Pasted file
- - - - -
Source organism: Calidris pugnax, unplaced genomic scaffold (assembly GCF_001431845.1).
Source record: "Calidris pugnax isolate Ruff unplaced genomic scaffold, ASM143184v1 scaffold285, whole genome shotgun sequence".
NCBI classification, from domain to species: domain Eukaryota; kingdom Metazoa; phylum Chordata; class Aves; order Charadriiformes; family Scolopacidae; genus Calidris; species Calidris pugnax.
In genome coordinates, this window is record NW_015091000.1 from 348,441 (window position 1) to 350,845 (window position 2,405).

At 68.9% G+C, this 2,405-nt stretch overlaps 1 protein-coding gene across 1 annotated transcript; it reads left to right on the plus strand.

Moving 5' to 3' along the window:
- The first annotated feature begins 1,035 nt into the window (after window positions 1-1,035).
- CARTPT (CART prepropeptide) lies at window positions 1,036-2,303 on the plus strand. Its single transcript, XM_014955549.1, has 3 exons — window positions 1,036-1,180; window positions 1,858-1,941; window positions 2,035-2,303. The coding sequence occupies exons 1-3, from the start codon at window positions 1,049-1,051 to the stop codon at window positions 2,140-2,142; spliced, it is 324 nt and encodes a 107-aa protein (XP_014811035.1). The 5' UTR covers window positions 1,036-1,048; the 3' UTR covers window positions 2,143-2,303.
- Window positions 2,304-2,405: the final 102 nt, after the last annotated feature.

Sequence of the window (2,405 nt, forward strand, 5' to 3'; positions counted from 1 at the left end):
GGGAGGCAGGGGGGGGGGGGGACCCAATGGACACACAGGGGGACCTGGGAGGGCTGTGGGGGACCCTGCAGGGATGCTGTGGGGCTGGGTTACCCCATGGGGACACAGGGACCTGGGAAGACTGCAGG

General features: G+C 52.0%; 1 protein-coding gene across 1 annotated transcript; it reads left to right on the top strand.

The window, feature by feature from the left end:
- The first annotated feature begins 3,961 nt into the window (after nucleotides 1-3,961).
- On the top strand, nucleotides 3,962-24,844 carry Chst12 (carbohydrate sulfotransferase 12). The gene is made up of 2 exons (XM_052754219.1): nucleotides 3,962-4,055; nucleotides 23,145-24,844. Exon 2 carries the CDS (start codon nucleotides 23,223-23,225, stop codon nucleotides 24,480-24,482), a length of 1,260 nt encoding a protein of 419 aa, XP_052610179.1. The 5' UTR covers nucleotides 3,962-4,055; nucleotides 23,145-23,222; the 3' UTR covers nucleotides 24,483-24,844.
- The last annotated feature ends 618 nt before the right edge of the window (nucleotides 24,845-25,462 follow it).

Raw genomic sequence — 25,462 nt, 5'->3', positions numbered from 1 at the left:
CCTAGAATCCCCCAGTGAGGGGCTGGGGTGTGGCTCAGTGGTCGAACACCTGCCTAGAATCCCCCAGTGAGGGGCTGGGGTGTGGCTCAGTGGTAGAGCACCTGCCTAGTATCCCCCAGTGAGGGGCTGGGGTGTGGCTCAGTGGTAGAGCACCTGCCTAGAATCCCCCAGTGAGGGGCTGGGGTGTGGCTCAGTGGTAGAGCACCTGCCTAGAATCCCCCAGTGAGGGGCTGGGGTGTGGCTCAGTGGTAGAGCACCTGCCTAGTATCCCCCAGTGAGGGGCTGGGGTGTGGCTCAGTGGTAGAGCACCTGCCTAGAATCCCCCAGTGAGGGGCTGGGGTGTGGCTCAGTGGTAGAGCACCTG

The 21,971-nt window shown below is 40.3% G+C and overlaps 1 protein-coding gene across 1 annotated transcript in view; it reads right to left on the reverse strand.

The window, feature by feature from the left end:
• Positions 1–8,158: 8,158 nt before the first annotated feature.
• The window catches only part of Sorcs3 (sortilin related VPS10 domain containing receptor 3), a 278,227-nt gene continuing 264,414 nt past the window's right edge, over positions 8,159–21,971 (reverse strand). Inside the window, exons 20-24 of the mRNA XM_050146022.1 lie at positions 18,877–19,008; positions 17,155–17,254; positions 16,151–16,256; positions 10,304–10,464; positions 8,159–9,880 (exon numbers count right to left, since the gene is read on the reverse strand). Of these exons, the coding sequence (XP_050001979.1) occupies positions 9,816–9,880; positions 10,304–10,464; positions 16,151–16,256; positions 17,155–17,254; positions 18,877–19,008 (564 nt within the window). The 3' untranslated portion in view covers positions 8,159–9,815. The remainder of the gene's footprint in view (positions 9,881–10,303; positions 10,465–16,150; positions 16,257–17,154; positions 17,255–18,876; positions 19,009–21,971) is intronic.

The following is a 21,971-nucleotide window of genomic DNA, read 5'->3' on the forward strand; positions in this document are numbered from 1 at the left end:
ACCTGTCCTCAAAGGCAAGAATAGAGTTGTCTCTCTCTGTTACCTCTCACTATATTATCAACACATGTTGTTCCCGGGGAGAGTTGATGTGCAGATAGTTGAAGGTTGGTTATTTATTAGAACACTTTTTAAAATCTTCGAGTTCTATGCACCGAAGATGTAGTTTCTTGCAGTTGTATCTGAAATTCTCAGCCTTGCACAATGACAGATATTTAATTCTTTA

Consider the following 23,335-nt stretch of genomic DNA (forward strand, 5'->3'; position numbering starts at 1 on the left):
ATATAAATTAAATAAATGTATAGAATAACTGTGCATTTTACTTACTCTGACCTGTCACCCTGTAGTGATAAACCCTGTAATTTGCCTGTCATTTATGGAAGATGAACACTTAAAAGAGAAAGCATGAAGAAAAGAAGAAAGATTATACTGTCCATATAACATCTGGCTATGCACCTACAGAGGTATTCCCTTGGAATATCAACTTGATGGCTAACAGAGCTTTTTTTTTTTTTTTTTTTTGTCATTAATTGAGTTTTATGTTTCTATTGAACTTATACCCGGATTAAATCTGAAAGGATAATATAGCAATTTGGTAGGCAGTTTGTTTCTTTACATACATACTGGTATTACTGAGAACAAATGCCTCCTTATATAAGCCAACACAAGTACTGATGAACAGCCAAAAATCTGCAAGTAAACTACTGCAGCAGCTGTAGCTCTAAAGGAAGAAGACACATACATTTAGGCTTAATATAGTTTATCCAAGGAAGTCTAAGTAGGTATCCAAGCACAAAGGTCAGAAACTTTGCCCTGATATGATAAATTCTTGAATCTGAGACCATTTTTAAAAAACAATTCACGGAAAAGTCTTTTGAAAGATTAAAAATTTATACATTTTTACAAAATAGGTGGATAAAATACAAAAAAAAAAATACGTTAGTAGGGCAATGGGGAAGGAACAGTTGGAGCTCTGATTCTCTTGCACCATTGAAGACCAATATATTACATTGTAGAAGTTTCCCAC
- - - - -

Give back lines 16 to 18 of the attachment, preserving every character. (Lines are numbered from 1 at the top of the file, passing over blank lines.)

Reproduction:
- The last annotated feature ends 618 nt before the right edge of the window (nucleotides 24,845-25,462 follow it).

Raw genomic sequence — 25,462 nt, 5'->3', positions numbered from 1 at the left:
CCTAGAATCCCCCAGTGAGGGGCTGGGGTGTGGCTCAGTGGTCGAACACCTGCCTAGAATCCCCCAGTGAGGGGCTGGGGTGTGGCTCAGTGGTAGAGCACCTGCCTAGTATCCCCCAGTGAGGGGCTGGGGTGTGGCTCAGTGGTAGAGCACCTGCCTAGAATCCCCCAGTGAGGGGCTGGGGTGTGGCTCAGTGGTAGAGCACCTGCCTAGAATCCCCCAGTGAGGGGCTGGGGTGTGGCTCAGTGGTAGAGCACCTGCCTAGTATCCCCCAGTGAGGGGCTGGGGTGTGGCTCAGTGGTAGAGCACCTGCCTAGAATCCCCCAGTGAGGGGCTGGGGTGTGGCTCAGTGGTAGAGCACCTG